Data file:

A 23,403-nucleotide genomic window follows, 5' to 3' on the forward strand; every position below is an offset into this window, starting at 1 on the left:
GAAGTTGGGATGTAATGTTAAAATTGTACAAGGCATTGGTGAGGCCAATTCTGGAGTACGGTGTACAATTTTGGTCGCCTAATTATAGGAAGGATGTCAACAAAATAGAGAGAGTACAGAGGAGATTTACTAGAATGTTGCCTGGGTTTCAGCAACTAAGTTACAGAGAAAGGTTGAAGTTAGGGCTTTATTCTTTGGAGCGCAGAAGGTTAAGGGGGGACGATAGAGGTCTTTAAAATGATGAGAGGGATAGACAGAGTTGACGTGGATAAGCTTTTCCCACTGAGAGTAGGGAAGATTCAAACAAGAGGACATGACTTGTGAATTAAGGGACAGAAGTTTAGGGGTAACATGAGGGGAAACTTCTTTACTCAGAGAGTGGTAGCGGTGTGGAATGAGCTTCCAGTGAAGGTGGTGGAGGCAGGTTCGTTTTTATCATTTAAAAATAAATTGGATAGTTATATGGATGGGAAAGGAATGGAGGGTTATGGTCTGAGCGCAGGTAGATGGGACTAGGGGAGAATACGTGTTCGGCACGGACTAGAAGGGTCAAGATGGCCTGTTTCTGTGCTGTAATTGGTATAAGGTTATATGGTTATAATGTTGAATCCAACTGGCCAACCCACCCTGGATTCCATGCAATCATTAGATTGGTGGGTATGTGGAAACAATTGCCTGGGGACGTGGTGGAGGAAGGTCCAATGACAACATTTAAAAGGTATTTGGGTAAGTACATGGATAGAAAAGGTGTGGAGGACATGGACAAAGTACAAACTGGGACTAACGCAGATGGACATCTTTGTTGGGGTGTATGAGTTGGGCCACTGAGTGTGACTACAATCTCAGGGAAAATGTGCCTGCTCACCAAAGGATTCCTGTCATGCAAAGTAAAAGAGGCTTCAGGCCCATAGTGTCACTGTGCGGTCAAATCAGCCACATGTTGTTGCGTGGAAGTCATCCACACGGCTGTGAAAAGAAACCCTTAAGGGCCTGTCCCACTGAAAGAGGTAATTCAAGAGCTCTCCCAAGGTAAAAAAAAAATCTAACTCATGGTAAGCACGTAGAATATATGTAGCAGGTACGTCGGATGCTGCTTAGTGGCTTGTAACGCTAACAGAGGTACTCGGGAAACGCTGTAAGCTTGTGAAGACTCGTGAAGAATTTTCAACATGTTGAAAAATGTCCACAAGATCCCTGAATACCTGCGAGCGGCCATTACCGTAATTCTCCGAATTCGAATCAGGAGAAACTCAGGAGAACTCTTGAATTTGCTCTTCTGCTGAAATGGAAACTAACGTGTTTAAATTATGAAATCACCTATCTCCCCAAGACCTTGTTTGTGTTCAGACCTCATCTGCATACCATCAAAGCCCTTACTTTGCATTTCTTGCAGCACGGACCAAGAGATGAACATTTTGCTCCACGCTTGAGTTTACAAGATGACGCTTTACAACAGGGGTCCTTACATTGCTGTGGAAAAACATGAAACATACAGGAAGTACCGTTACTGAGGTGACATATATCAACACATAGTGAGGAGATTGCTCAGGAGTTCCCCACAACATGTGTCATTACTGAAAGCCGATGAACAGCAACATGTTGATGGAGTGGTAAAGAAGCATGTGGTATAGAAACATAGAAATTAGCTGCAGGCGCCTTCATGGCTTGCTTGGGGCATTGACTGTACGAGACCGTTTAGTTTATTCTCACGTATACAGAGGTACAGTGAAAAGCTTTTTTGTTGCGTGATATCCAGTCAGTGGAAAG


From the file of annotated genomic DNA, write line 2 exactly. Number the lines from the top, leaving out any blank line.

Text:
GAAGTTGGGATGTAATGTTAAAATTGTACAAGGCATTGGTGAGGCCAATTCTGGAGTACGGTGTACAATTTTGGTCGCCTAATTATAGGAAGGATGTCAACAAAATAGAGAGAGTACAGAGGAGATTTACTAGAATGTTGCCTGGGTTTCAGCAACTAAGTTACAGAGAAAGGTTGAAGTTAGGGCTTTATTCTTTGGAGCGCAGAAGGTTAAGGGGGGACGATAGAGGTCTTTAAAATGATGAGAGGGATAGACAGAGTTGACGTGGATAAGCTTTTCCCACTGAGAGTAGGGAAGATTCAAACAAGAGGACATGACTTGTGAATTAAGGGACAGAAGTTTAGGGGTAACATGAGGGGAAACTTCTTTACTCAGAGAGTGGTAGCGGTGTGGAATGAGCTTCCAGTGAAGGTGGTGGAGGCAGGTTCGTTTTTATCATTTAAAAATAAATTGGATAGTTATATGGATGGGAAAGGAATGGAGGGTTATGGTCTGAGCGCAGGTAGATGGGACTAGGGGAGAATACGTGTTCGGCACGGACTAGAAGGGTCAAGATGGCCTGTTTCTGTGCTGTAATTGGTATAAGGTTATATGGTTATAATGTTGAATCCAACTGGCCAACCCACCCTGGATTCCATGCAATCATTAGATTGGTGGGTATGTGGAAACAATTGCCTGGGGACGTGGTGGAGGAAGGTCCAATGACAACATTTAAAAGGTATTTGGGTAAGTACATGGATAGAAAAGGTGTGGAGGACATGGACAAAGTACAAACTGGGACTAACGCAGATGGACATCTTTGTTGGGGTGTATGAGTTGGGCCACTGAGTGTGACTACAATCTCAGGGAAAATGTGCCTGCTCACCAAAGGATTCCTGTCATGCAAAGTAAAAGAGGCTTCAGGCCCATAGTGTCACTGTGCGGTCAAATCAGCCACATGTTGTTGCGTGGAAGTCATCCACACGGCTGTGAAAAGAAACCCTTAAGGGCCTGTCCCACTGAAAGAGGTAATTCAAGAGCTCTCCCAAGGTAAAAAAAAAATCTAACTCATGGTAAGCACGTAGAATATATGTAGCAGGTACGTCGGATGCTGCTTAGTGGCTTGTAACGCTAACAGAGGTACTCGGGAAACGCTGTAAGCTTGTGAAGACTCGTGAAGAATTTTCAACATGTTGAAAAATGTCCACAAGATCCCTGAATACCTGCGAGCGGCCATTACCGTAATTCTCCGAATTCGAATCAGGAGAAACTCAGGAGAACTCTTGAATTTGCTCTTCTGCTGAAATGGAAACTAACGTGTTTAAATTATGAAATCACCTATCTCCCCAAGACCTTGTTTGTGTTCAGACCTCATCTGCATACCATCAAAGCCCTTACTTTGCATTTCTTGCAGCACGGACCAAGAGATGAACATTTTGCTCCACGCTTGAGTTTACAAGATGACGCTTTACAACAGGGGTCCTTACATTGCTGTGGAAAAACATGAAACATACAGGAAGTACCGTTACTGAGGTGACATATATCAACACATAGTGAGGAGATTGCTCAGGAGTTCCCCACAACATGTGTCATTACTGAAAGCCGATGAACAGCAACATGTTGATGGAGTGGTAAAGAAGCATGTGGTATAGAAACATAGAAATTAGCTGCAGGCGCCTTCATGGCTTGCTTGGGGCATTGACTGTACGAGACCGTTTAGTTTATTCTCACGTATACAGAGGTACAGTGAAAAGCTTTTTTGTTGCGTGATATCCAGTCAGTGGAAAG